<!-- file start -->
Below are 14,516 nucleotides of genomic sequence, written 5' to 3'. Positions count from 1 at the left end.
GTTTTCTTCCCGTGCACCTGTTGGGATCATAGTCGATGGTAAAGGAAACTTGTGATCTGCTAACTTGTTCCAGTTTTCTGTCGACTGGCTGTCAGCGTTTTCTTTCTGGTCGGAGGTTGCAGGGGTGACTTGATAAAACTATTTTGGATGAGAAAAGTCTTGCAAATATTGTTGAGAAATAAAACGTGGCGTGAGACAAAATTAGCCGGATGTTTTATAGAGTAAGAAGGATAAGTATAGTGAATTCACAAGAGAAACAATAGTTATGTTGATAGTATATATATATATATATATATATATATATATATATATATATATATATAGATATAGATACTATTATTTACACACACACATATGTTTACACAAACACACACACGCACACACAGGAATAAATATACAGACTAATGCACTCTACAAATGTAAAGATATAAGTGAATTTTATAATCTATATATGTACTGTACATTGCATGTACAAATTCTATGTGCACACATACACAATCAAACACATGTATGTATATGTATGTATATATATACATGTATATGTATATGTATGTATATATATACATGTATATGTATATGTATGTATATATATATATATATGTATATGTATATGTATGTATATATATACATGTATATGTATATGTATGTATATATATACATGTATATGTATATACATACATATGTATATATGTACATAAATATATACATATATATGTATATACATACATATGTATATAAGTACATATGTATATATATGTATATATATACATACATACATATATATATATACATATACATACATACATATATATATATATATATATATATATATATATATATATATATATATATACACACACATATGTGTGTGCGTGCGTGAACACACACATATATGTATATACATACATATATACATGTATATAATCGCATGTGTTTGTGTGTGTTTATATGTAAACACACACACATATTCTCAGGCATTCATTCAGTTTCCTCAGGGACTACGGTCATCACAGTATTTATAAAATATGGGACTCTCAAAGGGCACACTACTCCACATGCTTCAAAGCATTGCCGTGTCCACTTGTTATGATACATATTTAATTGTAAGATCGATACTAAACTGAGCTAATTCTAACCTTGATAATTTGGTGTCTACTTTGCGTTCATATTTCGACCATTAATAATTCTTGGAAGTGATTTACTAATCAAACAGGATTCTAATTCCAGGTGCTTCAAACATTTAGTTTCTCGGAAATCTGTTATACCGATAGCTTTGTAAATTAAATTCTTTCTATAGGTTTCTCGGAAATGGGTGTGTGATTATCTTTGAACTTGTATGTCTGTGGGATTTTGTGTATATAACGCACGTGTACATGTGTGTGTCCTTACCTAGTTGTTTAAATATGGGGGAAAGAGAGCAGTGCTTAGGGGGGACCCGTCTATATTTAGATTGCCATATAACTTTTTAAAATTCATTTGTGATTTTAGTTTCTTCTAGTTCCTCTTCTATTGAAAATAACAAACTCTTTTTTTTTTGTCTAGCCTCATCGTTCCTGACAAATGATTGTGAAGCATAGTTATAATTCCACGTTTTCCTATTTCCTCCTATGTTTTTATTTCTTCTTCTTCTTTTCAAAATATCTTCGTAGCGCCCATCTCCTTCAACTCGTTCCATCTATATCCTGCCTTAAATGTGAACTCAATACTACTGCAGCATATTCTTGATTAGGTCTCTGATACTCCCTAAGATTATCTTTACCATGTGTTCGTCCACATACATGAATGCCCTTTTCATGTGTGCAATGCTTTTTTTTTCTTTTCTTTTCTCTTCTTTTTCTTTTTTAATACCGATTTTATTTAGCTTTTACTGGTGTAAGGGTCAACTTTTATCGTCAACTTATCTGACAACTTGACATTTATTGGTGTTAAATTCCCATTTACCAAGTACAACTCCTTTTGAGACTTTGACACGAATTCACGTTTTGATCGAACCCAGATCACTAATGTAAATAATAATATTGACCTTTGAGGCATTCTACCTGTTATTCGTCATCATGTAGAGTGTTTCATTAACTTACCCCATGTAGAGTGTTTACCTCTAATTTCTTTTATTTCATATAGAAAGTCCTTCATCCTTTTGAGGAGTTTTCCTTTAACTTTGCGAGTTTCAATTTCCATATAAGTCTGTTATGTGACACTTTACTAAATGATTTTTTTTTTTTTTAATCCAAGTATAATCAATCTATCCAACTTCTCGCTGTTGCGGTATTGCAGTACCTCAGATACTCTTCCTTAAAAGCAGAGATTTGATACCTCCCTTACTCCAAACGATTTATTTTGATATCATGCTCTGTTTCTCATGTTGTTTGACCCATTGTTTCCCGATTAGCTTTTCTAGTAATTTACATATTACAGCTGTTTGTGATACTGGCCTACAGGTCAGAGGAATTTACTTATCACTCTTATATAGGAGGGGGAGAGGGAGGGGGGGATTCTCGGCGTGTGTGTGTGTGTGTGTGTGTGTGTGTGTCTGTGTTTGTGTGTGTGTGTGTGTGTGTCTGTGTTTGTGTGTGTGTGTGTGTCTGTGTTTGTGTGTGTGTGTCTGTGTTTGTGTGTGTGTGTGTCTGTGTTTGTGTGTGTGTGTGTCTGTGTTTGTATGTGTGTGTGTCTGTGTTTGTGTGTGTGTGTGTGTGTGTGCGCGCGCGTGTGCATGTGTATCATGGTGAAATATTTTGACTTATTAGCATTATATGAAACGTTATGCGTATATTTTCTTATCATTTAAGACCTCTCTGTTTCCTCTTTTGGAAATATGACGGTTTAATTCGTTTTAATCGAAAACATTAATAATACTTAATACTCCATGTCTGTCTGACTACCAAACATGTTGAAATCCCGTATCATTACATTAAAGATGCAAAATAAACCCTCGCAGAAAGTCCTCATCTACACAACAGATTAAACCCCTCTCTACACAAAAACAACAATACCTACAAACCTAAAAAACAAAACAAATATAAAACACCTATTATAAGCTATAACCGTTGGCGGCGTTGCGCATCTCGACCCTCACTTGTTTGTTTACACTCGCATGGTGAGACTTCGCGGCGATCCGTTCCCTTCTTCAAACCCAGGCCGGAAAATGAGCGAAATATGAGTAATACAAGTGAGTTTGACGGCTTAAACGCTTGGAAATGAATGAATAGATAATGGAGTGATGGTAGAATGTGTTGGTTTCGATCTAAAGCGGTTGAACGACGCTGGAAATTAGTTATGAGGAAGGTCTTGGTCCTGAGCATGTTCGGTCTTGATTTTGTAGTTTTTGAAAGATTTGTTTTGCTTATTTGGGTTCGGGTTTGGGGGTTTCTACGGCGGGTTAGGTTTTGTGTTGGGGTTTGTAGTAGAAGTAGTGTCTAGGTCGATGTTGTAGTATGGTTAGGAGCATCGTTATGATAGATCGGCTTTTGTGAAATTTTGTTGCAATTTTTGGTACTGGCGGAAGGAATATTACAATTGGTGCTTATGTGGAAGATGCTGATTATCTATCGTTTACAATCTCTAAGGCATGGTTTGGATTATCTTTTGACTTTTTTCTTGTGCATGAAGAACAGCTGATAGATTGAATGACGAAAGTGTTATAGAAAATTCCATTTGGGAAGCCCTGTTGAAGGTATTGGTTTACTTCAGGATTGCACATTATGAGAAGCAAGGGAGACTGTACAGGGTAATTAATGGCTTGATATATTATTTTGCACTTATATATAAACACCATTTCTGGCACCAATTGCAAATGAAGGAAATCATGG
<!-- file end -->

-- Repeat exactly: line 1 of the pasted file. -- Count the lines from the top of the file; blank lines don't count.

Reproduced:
Below are 14,516 nucleotides of genomic sequence, written 5' to 3'. Positions count from 1 at the left end.